As the granddaughter of Holocaust survivors, Laurie Goodwin says it was important to her that her sons, Samuel, 4, and Jacob, 2, celebrate the festival of Sukkot with members of their community.

“It means the world to me to have this sukkah at my house,” said the Ellicott City resident, who is an English teacher at Patuxent Valley Middle School in Jessup. “It’s really important to me that my children see and enter the sukkah on the deck of our house. I’m really excited about that.”

More than 40 adults and young children who live in Howard County came together Oct. 16 for a celebration of Sukkot at the Goodwins’ home and sukkah. The “Sushi & Salads in the Sukkah” gathering was organized by the J-WoHoCo (Jewish Women of Howard County) group and Baltimore’s Etz Chaim Center. (Among those in attendance was Rabbi Yerachmiel Shapiro of the Moses Montefiore Anshe Emunah Hebrew Congregation in Pikesville.)

Besides Goodwin and members of J-WoHoCo, Etz Chaim Director Rabbi Zev Pomeranz and his wife, Elana, organized and coordinated the event, which featured food and beverages, singing of holiday songs and some Jewish learning.

“I was in the right place at the right time when Elana Pomeranz asked me to host this event,” said Goodwin.

Mrs. Pomeranz, who heads women’s learning and programming at Etz Chaim, said she didn’t know what to expect when asking Goodwin to host the sukkah gathering. “I was just getting to know her, so I wasn’t sure what her response would be,” she said. “It was great. It’s also great that young women like Laurie are joining J-WoHoCo and bringing other young Jewish women with them. We’ve never before had so many young Jewish women involved.”

Said Rabbi Pomeranz: “The main part of the evening is Jews getting together to celebrate the holiday. In addition to lots of food and drink, we all entered the sukkah for singing and stories. These stories are the life wisdom that comes out of the practices of the holiday. …

“Etz Chaim does the heavy lifting for the programs of J-WoHoCo, but all of these events are lay-driven,” he said. “The women tell us what they want to do.”

Goodwin’s husband, Dan, a program manager at the Northrup Grumman Corp in Baltimore, said he thoroughly enjoyed hosting the sukkah soiree.

“I really enjoy the togetherness with the community,” he said. “Sukkot is the first joyous holiday of the year. Everything you do within the sukkah is holy and joyous. I’m new to J-WoHoCo, and I thought it was great that Laurie accepted the invitation for us to host this.”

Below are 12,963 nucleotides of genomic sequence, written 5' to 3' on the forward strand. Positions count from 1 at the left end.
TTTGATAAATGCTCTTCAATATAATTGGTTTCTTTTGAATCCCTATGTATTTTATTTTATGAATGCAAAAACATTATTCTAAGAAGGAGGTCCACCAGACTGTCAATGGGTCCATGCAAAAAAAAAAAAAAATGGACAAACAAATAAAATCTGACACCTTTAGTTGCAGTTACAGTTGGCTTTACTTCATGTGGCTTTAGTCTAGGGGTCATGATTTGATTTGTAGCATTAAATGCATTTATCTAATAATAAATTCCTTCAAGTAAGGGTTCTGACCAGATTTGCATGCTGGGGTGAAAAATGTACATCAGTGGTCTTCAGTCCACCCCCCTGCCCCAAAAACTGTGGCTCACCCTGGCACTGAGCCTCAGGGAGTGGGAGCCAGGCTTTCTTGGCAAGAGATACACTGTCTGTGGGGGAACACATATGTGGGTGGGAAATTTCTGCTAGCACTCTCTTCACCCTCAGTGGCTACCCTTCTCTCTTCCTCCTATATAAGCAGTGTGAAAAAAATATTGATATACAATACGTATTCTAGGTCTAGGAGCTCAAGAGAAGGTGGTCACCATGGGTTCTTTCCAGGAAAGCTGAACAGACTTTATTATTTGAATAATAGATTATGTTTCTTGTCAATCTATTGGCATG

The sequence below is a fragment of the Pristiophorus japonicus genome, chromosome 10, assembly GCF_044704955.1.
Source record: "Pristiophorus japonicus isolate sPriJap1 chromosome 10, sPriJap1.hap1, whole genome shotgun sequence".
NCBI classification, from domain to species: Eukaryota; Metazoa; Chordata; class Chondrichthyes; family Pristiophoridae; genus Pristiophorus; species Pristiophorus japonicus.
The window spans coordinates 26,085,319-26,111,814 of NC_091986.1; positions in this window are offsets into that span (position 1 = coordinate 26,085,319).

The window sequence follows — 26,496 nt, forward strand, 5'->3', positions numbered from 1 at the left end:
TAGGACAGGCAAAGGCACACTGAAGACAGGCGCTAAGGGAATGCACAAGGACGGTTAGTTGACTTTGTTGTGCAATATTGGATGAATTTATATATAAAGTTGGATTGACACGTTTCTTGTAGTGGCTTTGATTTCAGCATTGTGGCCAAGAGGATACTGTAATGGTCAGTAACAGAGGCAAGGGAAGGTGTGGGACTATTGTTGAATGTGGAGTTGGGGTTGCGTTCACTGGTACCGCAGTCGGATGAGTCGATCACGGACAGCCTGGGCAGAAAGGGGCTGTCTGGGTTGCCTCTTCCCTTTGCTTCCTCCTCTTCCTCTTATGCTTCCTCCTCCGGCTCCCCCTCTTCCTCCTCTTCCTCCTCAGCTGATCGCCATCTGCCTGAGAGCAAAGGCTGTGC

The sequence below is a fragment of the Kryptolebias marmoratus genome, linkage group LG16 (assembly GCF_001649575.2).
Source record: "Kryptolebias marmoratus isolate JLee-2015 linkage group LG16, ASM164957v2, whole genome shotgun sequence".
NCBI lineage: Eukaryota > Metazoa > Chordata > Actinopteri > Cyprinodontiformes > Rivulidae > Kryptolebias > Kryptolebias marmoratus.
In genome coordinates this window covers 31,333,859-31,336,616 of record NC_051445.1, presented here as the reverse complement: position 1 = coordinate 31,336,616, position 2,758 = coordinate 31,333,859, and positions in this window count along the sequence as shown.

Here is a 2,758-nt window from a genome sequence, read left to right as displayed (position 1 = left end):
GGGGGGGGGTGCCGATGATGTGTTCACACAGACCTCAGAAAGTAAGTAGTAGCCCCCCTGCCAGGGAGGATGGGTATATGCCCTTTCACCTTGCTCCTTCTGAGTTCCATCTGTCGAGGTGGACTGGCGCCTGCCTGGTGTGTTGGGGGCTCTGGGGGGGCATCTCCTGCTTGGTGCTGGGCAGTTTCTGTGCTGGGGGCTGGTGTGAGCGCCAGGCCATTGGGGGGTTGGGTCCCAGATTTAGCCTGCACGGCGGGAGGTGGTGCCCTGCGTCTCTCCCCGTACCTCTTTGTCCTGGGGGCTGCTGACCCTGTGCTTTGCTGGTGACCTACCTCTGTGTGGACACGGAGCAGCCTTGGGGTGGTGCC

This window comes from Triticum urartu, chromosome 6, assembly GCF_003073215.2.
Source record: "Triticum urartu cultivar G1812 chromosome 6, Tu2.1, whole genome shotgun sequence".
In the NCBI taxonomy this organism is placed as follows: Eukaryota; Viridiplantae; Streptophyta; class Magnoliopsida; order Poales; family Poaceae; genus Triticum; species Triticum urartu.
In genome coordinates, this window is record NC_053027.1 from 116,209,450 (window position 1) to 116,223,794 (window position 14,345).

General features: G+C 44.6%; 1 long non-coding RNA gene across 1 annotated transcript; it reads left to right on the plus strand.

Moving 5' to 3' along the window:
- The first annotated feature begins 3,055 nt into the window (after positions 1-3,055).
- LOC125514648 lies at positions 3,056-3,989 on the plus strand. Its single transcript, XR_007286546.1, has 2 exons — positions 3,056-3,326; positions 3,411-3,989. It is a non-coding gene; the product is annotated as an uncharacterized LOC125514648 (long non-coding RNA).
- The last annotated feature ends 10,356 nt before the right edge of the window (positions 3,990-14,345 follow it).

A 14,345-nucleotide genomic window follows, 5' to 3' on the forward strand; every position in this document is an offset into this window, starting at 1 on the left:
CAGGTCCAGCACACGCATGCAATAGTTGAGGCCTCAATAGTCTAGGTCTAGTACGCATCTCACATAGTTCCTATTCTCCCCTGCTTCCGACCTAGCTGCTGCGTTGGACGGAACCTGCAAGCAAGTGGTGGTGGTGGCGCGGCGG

Sharon Galkin, who lives in Baltimore and is an active volunteer with Etz Chaim through the Jewish Women’s Renaissance Project, said she tries to attend all J-WoHoCo events.

“Today’s event makes it possible for more people in Howard County to experience a sukkah,” she said. “It’s exciting to see these Jewish couples enjoying this holiday.”

A founding member of member of J-WoHoCo, Cheryl Kaufman lives in Columbia and has studied Torah for seven years with Galkin.

“This is a joyous occasion, and I’m here to support the program,” she said. “I’m only sorry that Angela Krozy, president of J-WoHoCo, was unable to attend. She would have been excited to be here, too.”

But one person who was in attendance and excited to be there was Pikesville resident Naomi Edelman, who happens to be Laurie Goodwin’s mother.

“The sukkah reminds us of the shelters Jews had for the 40 years they wandered in the desert,” Edelman said. “I am so very happy that my daughter is proud of her Jewish heritage and passing it on to her sons, my grandchildren. We are descendants of Holocaust survivors. I am just so proud that Laurie jumped at the chance to host this joyous occasion.”

Rabbi Pomeranz said he was thrilled with the party’s turnout and deemed the evening a success that went “beyond expectations. We are now involving an age group, young women, that we haven’t reached as well before. These are young families with very young children. There are lots of nice people here, and the hosts are very gracious.”

Near the end of the event, Goodwin said she was also pleased by how everything turned out.

“I’m really proud to have done this for the Jewish community of Howard County,” she said. “I’m especially proud that my boys participated, so they can see how important it is to be with friends and family and to celebrate Jewish holidays. I’m also proud that when people drive by this house, they can see the sukkah on the back deck and know this is a Jewish family.”

Peter Arnold is a Silver Spring-based freelance writer.

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